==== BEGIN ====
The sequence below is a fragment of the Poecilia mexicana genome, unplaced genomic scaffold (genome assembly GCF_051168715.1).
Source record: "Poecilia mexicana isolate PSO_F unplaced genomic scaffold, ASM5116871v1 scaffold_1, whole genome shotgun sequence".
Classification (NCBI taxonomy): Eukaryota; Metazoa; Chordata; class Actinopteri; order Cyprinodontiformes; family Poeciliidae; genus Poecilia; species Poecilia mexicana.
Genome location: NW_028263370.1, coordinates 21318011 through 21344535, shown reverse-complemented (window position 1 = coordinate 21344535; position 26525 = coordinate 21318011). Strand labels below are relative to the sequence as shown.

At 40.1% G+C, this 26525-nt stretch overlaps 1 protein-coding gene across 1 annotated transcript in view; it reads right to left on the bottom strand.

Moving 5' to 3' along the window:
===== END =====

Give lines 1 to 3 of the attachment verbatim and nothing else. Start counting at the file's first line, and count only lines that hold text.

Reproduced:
The sequence below is a fragment of the Poecilia mexicana genome, unplaced genomic scaffold (genome assembly GCF_051168715.1).
Source record: "Poecilia mexicana isolate PSO_F unplaced genomic scaffold, ASM5116871v1 scaffold_1, whole genome shotgun sequence".
Classification (NCBI taxonomy): Eukaryota; Metazoa; Chordata; class Actinopteri; order Cyprinodontiformes; family Poeciliidae; genus Poecilia; species Poecilia mexicana.